[JURIST] UN High Commissioner for Human Rights [official website] Navi Pillay [official profile] on Monday condemned the brutal crackdown [press release] on protesters by military and security forces in Cairo. Since Friday the brutal suppression of demonstrations has led to 11 deaths and more than 500 injuries. This is the second time since November that Pillay has condemned the use of excessive violence in Egypt. In November she issued a statement denouncing the deaths of 30 protesters [JURIST report] at the hands of security and military forces. She expressed particularly strong concern over what seems to be a deliberate targeting of peaceful women protesters.
The graphic images of protesters, including women, being brutally clubbed and assaulted, long after the point when they are showing any resistance, are utterly shocking. People lying motionless on the ground are shown on film being smashed on the head and body with sticks. These are life-threatening and inhuman acts that cannot possibly be justified under the guise of restoration of security or crowd control.
Pillay called for an independent and impartial investigation into the violence, citing that whoever has perpetrated these attacks must be brought to justice, no matter their rank or power. She also called for the release of all of the prisoners who have been jailed for exercising their rights. Pillay also had a message for protesters, urging them to continue to preserve the peaceful nature of their protests.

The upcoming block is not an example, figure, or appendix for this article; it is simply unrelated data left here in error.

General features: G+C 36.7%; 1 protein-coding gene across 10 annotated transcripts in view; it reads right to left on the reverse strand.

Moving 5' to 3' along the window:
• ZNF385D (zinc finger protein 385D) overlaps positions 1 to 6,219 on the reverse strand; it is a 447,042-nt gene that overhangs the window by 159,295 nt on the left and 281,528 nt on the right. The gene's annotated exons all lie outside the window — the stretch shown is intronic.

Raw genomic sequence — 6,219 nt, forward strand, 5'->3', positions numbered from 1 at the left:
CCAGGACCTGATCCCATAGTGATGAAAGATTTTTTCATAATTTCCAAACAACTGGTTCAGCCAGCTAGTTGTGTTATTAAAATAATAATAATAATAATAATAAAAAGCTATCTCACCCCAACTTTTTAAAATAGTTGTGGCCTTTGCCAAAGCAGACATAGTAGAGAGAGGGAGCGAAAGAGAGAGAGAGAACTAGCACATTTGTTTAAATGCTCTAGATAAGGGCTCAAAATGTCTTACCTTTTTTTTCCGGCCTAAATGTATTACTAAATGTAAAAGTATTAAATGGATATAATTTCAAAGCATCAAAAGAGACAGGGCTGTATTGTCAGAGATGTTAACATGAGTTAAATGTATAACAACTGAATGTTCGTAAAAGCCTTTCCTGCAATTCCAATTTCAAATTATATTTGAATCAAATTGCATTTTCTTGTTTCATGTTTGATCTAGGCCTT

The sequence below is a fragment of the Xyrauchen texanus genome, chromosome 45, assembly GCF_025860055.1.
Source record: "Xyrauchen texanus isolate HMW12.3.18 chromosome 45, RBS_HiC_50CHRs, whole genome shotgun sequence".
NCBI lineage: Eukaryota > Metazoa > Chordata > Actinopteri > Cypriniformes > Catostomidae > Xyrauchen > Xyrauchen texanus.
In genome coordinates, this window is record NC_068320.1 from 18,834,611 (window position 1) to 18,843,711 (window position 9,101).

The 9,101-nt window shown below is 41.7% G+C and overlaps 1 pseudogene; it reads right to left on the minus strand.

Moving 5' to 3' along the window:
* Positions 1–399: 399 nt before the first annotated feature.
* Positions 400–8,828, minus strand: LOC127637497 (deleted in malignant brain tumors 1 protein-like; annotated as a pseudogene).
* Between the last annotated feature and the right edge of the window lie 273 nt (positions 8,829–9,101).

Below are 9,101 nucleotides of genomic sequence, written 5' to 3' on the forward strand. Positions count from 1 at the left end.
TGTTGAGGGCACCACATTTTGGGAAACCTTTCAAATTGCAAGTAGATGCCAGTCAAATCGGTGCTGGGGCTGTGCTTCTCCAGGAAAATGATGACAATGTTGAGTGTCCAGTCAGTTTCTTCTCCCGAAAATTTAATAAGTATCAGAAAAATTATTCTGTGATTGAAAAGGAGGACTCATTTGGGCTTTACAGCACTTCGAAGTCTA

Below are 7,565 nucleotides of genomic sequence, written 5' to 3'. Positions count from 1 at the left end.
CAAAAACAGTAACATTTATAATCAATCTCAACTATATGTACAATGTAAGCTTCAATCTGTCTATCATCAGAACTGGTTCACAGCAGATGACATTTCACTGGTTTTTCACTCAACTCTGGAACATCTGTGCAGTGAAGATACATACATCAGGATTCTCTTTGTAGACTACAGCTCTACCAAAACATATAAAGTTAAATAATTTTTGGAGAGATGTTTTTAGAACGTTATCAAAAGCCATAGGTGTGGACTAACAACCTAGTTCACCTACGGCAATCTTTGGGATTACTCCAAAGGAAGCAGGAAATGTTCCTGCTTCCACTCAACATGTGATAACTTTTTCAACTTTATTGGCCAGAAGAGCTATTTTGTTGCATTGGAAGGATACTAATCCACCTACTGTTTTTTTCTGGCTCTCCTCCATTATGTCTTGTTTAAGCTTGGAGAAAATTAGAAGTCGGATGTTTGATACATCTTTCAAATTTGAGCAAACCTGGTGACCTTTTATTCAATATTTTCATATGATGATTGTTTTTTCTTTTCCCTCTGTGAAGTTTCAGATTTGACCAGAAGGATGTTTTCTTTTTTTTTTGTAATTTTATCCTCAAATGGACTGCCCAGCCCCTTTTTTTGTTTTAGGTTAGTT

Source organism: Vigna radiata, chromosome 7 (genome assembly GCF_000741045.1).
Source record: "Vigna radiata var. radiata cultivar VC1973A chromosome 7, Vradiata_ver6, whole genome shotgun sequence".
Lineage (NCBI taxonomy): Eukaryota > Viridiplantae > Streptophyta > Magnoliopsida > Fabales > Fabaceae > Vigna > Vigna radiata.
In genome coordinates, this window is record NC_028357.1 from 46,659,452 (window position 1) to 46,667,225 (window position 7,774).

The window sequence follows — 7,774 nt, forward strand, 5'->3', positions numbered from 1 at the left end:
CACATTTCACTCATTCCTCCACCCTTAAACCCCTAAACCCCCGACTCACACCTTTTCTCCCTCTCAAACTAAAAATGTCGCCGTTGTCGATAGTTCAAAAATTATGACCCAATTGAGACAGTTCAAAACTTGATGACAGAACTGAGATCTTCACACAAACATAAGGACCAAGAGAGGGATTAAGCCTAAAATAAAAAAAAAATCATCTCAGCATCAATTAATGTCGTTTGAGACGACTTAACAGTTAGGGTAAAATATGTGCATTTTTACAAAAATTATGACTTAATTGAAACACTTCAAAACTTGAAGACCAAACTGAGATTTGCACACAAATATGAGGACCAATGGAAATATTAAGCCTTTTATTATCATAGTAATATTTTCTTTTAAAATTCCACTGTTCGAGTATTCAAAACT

Pillay’s November declaration came after Amnesty International [advocacy website] released a report highlighting the human rights violations [JURIST report] committed by Egyptian authorities against protesters. That report expressed the concern that the rights violations under this new government maybe equal to those perpetrated under the Mubarak regime. In late November UN Secretary-General Ban Ki-moon [official profile] and a group of independent human rights experts [JURIST report] called on Egyptian authorities to guarantee the protection of human rights and civil liberties. The November clashes with armed forces were a result of more than 50,000 protesters taking the streets to criticize the military’s continued control over the country since the February overthrow [JURIST reports] of Hosni Mubarak.